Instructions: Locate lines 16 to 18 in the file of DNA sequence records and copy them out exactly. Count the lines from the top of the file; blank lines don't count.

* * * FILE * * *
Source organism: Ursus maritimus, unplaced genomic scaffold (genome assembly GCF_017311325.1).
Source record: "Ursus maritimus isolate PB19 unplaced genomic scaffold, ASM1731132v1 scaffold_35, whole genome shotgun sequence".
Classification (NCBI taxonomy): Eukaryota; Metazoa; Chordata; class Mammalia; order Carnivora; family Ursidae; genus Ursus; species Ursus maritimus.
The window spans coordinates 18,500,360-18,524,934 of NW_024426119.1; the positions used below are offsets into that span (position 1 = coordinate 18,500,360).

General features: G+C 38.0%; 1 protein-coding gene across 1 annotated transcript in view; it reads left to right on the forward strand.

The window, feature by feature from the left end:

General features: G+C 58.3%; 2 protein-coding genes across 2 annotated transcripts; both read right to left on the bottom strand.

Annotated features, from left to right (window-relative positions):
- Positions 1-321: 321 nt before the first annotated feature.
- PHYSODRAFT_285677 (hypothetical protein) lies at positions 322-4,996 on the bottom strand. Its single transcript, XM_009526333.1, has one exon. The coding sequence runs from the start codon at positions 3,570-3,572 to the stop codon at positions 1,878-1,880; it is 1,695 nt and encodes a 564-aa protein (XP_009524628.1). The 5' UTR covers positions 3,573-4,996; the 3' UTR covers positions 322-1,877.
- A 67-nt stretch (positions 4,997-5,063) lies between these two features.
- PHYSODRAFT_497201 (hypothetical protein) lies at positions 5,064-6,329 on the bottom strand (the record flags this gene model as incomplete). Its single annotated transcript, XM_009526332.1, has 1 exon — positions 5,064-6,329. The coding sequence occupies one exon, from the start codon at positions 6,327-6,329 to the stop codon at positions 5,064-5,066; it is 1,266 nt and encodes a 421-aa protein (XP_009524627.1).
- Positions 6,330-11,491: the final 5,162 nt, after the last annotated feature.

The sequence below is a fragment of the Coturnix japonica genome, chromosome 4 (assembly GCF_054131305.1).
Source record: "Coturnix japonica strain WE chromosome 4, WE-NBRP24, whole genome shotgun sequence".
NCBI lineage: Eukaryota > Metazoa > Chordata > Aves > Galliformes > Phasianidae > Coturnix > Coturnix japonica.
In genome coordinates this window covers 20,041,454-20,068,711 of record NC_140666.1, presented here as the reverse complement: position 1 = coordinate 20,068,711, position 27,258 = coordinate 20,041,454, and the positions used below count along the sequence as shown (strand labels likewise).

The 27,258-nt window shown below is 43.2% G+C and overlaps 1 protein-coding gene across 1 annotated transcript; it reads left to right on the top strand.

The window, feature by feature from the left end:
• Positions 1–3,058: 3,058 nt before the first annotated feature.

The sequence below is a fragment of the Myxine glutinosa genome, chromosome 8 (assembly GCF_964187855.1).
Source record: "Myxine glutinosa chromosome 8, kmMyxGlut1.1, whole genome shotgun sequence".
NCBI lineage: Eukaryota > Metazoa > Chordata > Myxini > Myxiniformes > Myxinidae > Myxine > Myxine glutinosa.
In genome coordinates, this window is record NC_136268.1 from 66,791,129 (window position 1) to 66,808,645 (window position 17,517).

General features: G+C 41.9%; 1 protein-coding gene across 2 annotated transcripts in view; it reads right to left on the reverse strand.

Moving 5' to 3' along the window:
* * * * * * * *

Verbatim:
NCBI lineage: Eukaryota > Metazoa > Chordata > Aves > Galliformes > Phasianidae > Coturnix > Coturnix japonica.
In genome coordinates this window covers 20,041,454-20,068,711 of record NC_140666.1, presented here as the reverse complement: position 1 = coordinate 20,068,711, position 27,258 = coordinate 20,041,454, and the positions used below count along the sequence as shown (strand labels likewise).

The 27,258-nt window shown below is 43.2% G+C and overlaps 1 protein-coding gene across 1 annotated transcript; it reads left to right on the top strand.